# Generation of Pseudo-Random Quantum States on Actual Quantum Processors

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## Abstract

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## 1. Introduction

## 2. Generation of Pseudo-Random Quantum States

#### 2.1. Cartan’s KAK Decomposition of the Unitary Group

#### 2.2. Direct Generation of Two-Qubit Random Quantum States

#### 2.3. Comparison of KAK and Direct Method

## 3. Results on Actual Quantum Hardware

#### 3.1. Comparison between Hardware Platforms

#### 3.2. Entanglement Evolution

## 4. Conclusions

## Author Contributions

## Funding

## Institutional Review Board Statement

## Informed Consent Statement

## Data Availability Statement

## Acknowledgments

## Conflicts of Interest

## Appendix A. Random State Purities Moments

## Appendix B. Cartan’s KAK Decomposition of the Unitary Group

**Figure A1.**A quantum circuit implementing a two-qubit unitary gate using the KAK parametrization of $SU\left(4\right)$.

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**Figure 1.**The pseudo-random state generator circuit consists of m layers of random permutations of the qubit labels, followed by random two-qubit gates. When the circuit width n is odd, one of the qubits is idle in each layer. In this figure, a circuit with $n=6$ qubits width is shown for illustration purposes.

**Figure 2.**A circuit for two-qubit random state generation. Rotations ${R}_{k}$ are obtained by exponentiating the corresponding Pauli matrices ${\sigma}_{k}$.

**Figure 3.**The pseudo-random state generator circuit consists of m layers of random permutations of the qubit labels, followed by random D gates. In this figure, a circuit with $n=6$ qubit’s width is shown for illustrative purposes.

**Figure 4.**Average mean value relative error (

**left**) and average variance relative error (

**right**) for purities as a function of the number of steps (i.e., layers in the quantum circuit) and the ensemble size for 4-qubit (

**top**), 6-qubit (

**middle**), and 8-qubit (

**bottom**) pseudo-random quantum state. The solid lines represent the direct method while the dashed lines represent the KAK method.

**Figure 5.**Purity mean value (

**top**) and variance (

**bottom**) of a pseudo-random quantum state plotted as a function of partition size. The various colors represent systems of different dimensions (number of qubits). The black dots are the expected values for a true random state. Here is shown the direct method with 20 steps and ${N}_{e}=100$.

**Figure 6.**Architectures of the quantum processors used in this work. The circles represent the qubits while the lines represent the physical connection between them. On the left, we have the architecture of IonQ’s $Harmony$, which clearly shows the complete connectivity of ion-based devices. On the right, we have $ibm\_lagos$. Here, the color scheme (blue for min, violet for max) refers to the single-qubit (color of the circles) and two-qubit (color of the lines) error rates. These are purely indicative since the rates change upon every calibration of the device.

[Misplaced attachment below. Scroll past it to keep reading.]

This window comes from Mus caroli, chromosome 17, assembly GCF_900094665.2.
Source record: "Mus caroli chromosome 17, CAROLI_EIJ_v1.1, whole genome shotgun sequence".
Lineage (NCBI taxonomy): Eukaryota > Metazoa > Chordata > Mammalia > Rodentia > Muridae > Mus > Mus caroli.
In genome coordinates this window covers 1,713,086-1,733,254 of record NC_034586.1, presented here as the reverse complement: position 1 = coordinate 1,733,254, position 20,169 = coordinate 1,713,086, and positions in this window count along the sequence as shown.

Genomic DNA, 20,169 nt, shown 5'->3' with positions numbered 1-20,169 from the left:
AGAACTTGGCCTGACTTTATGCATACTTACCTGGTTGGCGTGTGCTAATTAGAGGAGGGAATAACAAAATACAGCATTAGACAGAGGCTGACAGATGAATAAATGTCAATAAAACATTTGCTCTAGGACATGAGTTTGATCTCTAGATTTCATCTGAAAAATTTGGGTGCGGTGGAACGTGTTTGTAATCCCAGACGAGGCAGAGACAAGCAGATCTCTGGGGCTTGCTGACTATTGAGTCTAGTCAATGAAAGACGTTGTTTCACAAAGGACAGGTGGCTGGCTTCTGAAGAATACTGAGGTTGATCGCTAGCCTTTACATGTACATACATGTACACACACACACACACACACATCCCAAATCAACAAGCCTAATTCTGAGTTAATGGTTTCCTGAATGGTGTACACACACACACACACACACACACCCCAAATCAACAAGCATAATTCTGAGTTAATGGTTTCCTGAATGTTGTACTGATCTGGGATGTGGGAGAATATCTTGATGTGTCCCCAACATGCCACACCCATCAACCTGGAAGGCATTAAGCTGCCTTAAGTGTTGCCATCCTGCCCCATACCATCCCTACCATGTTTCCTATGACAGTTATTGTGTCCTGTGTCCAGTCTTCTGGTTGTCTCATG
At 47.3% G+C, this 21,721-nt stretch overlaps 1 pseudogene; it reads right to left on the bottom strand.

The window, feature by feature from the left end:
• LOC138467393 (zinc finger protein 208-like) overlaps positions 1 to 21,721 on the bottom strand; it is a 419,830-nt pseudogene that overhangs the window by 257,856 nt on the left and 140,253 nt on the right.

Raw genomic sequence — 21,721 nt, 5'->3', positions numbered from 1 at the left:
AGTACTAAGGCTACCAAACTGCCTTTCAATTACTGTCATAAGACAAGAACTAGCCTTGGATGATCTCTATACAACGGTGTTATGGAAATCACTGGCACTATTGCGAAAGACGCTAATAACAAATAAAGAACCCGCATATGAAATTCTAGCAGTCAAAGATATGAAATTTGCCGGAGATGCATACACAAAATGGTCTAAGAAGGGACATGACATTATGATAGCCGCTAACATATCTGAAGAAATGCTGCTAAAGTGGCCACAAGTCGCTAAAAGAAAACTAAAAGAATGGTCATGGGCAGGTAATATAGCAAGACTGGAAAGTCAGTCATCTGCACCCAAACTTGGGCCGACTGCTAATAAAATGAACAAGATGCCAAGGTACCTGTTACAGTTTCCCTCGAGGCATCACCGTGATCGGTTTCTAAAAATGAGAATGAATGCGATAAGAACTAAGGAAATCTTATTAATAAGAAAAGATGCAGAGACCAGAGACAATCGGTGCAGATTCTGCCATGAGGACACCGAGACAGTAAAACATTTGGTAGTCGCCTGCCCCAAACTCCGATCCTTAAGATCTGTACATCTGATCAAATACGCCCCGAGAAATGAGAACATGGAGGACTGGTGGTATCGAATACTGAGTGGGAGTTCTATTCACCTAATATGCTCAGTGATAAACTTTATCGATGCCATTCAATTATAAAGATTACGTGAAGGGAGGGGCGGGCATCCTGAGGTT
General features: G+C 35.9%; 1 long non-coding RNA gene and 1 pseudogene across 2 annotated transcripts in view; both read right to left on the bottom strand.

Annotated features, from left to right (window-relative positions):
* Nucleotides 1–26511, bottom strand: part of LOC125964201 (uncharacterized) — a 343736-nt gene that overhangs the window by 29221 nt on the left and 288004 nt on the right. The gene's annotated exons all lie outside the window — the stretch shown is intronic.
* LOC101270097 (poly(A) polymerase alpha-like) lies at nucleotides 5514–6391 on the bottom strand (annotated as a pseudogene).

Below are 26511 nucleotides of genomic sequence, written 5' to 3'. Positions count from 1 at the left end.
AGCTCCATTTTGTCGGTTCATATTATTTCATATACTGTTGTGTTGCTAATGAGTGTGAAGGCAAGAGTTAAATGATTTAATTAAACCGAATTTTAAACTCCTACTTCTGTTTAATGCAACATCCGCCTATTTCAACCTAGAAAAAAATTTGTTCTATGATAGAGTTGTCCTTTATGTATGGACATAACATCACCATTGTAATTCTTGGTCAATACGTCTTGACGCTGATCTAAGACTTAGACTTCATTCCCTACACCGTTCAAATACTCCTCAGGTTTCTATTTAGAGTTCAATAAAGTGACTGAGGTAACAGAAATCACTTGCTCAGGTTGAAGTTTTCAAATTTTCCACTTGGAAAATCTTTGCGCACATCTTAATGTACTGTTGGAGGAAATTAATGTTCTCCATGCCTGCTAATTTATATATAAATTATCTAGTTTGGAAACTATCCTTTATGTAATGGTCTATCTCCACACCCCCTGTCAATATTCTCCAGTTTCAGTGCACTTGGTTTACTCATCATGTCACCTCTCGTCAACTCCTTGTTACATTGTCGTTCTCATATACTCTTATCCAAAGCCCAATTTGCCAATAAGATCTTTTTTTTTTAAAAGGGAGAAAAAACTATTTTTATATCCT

**Figure 7.**Comparison between the purities of a 4- and 6-qubit pseudo-random quantum states, generated in the two different realizations of a quantum computer investigated, with the direct method. In green, the superconductor IBM’s ibm_lagos is shown, while IonQ’s Harmony is shown in blue. Red curves give the results for ideal random states. Data were obtained on 10 September 2022, for ibm_lagos and on 24 July 2022, for Harmony.

**Figure 8.**Evolution of the entanglement content of a pseudo-random quantum state generated by the circuit described in Figure 3 as a function of the number of layers (steps). The panels on the right show the individual curves, with the horizontal solid lines highlighting the purity expectation values for a true random state. The horizontal dashed lines refer to the purity of a maximally mixed state. Data taken from $ibm\_lagos$ on 29 January 2023.

**Table 1.**Table of quantum processing units (QPUs) evaluated in [30] using the quantum volume (QV) protocol. Values of QV, as well as single-qubit (1Q) gate, two-qubit (2Q) gate and state preparation and measurement (SPAM) fidelities are all vendor-provided metrics. The mean gate and SPAM fidelities are computed in [30] across all operations of the same type available on the device during the whole QV circuit execution duration. The number of edges for each backend was simply counted as the number of connections between qubits.

QPU | Fidelity | |||||||
---|---|---|---|---|---|---|---|---|

Vendor | Backend | QV | # Qubit | Topology | # Edges | 2Q Gate | 1Q Gate | SPAM |

IBM Q | $ibm\_lagos$ | 32 | 7 | Falcon r5.11H | 6 | 0.9924 | 0.9998 | 0.9862 |

IonQ | $Harmony$ | 8 * | 11 | All-to-All | 55 | 0.96541 | 0.9972 | 0.99709 |

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**MDPI and ACS Style**

Cenedese, G.; Bondani, M.; Rosa, D.; Benenti, G.
Generation of Pseudo-Random Quantum States on Actual Quantum Processors. *Entropy* **2023**, *25*, 607.
https://doi.org/10.3390/e25040607

**AMA Style**

Cenedese G, Bondani M, Rosa D, Benenti G.
Generation of Pseudo-Random Quantum States on Actual Quantum Processors. *Entropy*. 2023; 25(4):607.
https://doi.org/10.3390/e25040607

**Chicago/Turabian Style**

Cenedese, Gabriele, Maria Bondani, Dario Rosa, and Giuliano Benenti.
2023. "Generation of Pseudo-Random Quantum States on Actual Quantum Processors" *Entropy* 25, no. 4: 607.
https://doi.org/10.3390/e25040607